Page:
Satellite images captured the breach, which occurred about 10 years after satellite observations detected a growth in a formerly dormant crack in the ice known as Chasm-1, and nearly two years after A slightly smaller iceberg named A74 is detached from the same ice shelf. A rift is a crack in an ice shelf that extends all the way from the surface to the ocean below, while an ice shelf is a floating piece of ice that extends from glaciers formed on the land.
Ted Scampos, chief research scientist at the University of Colorado at Boulder, wrote in an email that while the iceberg is “a huge mass of ice, about 500 billion tons … it is a far cry from being the largest iceberg ever recorded, which rivals Long ” Island.”
The birthing event is not expected to affect BAS’ Halle Research Station, which was moved indoors in 2016 as a precaution after Chasm-1 began to grow.
However, Scampos wrote, “The new fracture places the base about 10 miles from the ocean, and a new crack could occur over the next few years, leading to another costly move of the station.” The new iceberg is expected to follow a similar path to that of the A74 in the Weddell Sea and will be named by the US National Ice Center.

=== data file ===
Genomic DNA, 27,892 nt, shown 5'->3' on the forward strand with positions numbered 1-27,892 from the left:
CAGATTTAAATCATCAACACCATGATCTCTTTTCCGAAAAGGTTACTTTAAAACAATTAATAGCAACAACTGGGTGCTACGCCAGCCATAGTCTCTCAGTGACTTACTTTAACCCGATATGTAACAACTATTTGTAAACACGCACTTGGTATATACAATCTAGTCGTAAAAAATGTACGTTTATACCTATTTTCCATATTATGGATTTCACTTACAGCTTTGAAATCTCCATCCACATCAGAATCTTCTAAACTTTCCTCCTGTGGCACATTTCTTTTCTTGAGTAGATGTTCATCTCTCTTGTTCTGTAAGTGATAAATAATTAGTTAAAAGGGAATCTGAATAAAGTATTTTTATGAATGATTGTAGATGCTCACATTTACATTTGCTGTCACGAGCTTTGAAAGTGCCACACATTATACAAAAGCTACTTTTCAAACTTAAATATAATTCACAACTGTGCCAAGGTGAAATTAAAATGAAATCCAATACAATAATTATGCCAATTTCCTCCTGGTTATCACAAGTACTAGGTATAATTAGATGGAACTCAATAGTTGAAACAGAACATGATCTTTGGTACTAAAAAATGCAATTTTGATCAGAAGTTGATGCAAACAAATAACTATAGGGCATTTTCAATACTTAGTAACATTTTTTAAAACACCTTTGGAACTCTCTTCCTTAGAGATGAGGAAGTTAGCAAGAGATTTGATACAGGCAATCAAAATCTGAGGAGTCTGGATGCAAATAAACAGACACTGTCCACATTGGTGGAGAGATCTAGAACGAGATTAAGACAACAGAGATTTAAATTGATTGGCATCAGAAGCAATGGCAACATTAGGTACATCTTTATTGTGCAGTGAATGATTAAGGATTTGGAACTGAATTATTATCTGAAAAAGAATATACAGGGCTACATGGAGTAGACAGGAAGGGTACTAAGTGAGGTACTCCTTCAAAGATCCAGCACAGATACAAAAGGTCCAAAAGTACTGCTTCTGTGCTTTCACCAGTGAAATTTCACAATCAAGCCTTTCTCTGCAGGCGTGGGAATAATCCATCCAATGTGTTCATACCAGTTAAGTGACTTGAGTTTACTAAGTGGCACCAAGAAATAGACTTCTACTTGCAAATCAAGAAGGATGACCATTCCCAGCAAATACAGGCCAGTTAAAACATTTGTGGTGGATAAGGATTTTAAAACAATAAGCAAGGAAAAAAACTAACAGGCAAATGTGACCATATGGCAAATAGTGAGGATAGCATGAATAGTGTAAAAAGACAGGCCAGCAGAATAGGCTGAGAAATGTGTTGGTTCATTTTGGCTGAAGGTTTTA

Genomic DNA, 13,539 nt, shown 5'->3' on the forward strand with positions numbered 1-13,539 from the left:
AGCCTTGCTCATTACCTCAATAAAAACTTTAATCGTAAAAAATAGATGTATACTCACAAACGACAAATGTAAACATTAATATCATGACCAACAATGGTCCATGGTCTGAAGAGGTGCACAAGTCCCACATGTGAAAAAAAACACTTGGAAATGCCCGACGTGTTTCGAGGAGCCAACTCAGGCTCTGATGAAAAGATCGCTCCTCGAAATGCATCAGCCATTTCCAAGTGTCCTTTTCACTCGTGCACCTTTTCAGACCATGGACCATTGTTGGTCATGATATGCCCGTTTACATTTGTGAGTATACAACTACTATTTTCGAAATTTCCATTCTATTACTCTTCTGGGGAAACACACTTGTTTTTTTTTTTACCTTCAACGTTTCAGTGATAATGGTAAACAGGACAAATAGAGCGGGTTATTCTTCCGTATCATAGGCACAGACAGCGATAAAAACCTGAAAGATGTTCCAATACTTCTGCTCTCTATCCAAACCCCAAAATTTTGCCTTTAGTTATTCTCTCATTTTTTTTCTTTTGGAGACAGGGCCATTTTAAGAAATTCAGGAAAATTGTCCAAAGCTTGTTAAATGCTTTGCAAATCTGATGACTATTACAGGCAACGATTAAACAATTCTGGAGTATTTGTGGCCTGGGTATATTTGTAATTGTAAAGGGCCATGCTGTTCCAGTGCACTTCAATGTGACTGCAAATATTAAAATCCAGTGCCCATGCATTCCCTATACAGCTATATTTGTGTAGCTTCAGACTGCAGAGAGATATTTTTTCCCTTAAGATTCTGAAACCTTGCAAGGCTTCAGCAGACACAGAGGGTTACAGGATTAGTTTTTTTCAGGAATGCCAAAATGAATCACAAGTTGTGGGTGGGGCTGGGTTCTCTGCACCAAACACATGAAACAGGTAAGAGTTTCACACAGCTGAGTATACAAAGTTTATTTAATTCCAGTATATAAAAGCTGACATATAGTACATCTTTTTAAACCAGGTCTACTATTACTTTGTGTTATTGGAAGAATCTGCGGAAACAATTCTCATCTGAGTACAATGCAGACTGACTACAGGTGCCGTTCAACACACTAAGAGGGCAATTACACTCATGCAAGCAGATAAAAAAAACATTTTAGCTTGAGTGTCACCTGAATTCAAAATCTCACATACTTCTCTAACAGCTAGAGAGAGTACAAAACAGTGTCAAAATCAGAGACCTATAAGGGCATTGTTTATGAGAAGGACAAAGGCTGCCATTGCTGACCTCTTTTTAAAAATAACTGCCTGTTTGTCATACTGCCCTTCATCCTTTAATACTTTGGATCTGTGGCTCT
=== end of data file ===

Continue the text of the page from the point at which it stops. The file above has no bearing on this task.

Unlike some of the previous icebergs and collapsed ice shelves that have been around linked to climate changeA BAS press release said the downtime is a “natural process” and there is “no evidence that climate change has played a significant role”.
Instead, the gap started to grow due to “a build-up of stresses… due to the natural growth of the ice shelf,” said Hilmar Gudmundsson, a research glaciologist at Northumbria University, in the paper. 2019 BBC Story.
Scampos compares the caving of an iceberg to a chisel on a plank of wood. “In this case, the chisel was a small island called ‘McDonald Ice Rise,’” Scampos wrote. “The ice was being pushed against this rocky seamount by the ice flow, forcing it to split off and eventually break off the floating ice shelf.”
“These large ice caps, sometimes the size of a small country, are amazing. But they are just part of how the Antarctic ice sheet works,” Scampos said. “Most of the time they have nothing to do with climate change.”